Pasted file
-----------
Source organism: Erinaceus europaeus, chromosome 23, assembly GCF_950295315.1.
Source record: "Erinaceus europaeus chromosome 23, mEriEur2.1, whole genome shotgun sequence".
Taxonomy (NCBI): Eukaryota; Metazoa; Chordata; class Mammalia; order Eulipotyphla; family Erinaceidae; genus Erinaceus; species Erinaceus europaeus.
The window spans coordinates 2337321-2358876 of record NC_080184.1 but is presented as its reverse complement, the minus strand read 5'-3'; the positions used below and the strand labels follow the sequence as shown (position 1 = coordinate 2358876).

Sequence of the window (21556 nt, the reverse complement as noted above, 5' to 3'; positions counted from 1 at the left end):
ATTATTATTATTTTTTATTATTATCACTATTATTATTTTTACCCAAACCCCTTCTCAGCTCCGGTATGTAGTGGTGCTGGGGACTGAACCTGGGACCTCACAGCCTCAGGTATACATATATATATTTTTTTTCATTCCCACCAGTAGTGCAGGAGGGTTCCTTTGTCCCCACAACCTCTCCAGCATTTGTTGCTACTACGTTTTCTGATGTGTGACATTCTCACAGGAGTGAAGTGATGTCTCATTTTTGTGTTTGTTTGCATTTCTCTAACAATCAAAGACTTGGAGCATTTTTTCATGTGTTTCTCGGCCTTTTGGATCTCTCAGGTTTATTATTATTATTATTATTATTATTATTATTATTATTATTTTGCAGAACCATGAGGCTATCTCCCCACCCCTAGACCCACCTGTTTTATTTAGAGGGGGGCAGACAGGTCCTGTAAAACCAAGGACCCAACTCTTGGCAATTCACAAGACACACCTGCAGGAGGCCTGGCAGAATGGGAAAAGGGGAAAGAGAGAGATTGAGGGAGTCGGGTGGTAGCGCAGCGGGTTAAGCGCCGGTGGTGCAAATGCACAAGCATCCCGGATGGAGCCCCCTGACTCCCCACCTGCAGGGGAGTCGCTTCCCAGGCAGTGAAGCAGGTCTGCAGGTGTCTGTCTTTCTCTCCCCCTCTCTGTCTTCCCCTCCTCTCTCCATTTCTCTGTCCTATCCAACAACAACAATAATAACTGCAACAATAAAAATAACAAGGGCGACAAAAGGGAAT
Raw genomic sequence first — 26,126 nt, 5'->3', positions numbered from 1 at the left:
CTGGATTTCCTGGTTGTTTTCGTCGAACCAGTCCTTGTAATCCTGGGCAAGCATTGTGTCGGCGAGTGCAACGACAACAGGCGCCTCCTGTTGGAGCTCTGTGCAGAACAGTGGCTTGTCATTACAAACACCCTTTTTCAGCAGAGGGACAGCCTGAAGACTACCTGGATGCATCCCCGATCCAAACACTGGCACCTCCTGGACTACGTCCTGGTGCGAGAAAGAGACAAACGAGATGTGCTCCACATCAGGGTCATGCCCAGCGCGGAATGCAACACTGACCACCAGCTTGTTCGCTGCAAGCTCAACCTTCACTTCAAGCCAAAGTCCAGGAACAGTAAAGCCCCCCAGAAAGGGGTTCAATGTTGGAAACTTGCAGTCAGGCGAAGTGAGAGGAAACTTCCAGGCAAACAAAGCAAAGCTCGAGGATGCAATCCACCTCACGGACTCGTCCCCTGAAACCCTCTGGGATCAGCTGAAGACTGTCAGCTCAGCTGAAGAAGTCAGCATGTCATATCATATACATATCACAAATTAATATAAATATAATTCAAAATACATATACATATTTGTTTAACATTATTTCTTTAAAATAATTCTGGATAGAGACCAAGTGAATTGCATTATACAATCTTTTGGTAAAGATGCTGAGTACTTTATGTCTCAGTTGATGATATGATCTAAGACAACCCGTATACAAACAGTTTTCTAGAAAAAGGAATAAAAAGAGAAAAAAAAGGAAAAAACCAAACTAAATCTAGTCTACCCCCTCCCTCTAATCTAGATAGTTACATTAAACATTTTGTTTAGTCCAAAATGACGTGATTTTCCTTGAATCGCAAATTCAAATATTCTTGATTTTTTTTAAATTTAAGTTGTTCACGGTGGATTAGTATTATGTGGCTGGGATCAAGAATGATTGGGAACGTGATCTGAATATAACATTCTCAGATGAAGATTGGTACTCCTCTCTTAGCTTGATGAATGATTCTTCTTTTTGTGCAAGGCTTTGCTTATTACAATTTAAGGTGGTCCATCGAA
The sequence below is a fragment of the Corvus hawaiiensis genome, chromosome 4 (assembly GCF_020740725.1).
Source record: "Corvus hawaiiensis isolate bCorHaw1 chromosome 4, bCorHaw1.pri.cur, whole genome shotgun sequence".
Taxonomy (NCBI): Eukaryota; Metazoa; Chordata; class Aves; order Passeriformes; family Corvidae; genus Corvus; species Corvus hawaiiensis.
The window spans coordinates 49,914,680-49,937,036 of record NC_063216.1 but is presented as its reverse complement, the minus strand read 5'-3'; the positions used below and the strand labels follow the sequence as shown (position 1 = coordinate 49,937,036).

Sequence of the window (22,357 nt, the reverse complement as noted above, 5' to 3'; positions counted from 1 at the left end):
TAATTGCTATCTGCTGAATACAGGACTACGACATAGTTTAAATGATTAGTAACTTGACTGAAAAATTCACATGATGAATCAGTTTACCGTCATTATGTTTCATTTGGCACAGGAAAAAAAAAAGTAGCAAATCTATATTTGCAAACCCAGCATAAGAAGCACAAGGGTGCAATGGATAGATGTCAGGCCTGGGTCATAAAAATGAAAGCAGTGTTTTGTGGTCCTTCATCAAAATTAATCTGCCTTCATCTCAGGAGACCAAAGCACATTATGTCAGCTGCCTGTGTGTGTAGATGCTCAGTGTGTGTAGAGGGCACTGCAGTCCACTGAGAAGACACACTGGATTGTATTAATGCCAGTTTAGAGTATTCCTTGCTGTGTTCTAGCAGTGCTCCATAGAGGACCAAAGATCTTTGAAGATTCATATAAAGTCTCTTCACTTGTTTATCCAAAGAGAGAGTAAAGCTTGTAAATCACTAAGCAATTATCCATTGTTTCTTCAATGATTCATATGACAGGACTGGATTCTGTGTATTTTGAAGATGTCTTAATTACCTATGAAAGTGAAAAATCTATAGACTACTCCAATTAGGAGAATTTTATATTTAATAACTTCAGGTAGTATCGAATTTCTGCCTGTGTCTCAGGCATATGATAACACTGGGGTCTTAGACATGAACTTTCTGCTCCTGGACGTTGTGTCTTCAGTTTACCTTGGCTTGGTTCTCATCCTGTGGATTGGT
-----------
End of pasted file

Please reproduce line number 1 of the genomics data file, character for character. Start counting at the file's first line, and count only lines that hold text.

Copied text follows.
Source organism: Erinaceus europaeus, chromosome 23, assembly GCF_950295315.1.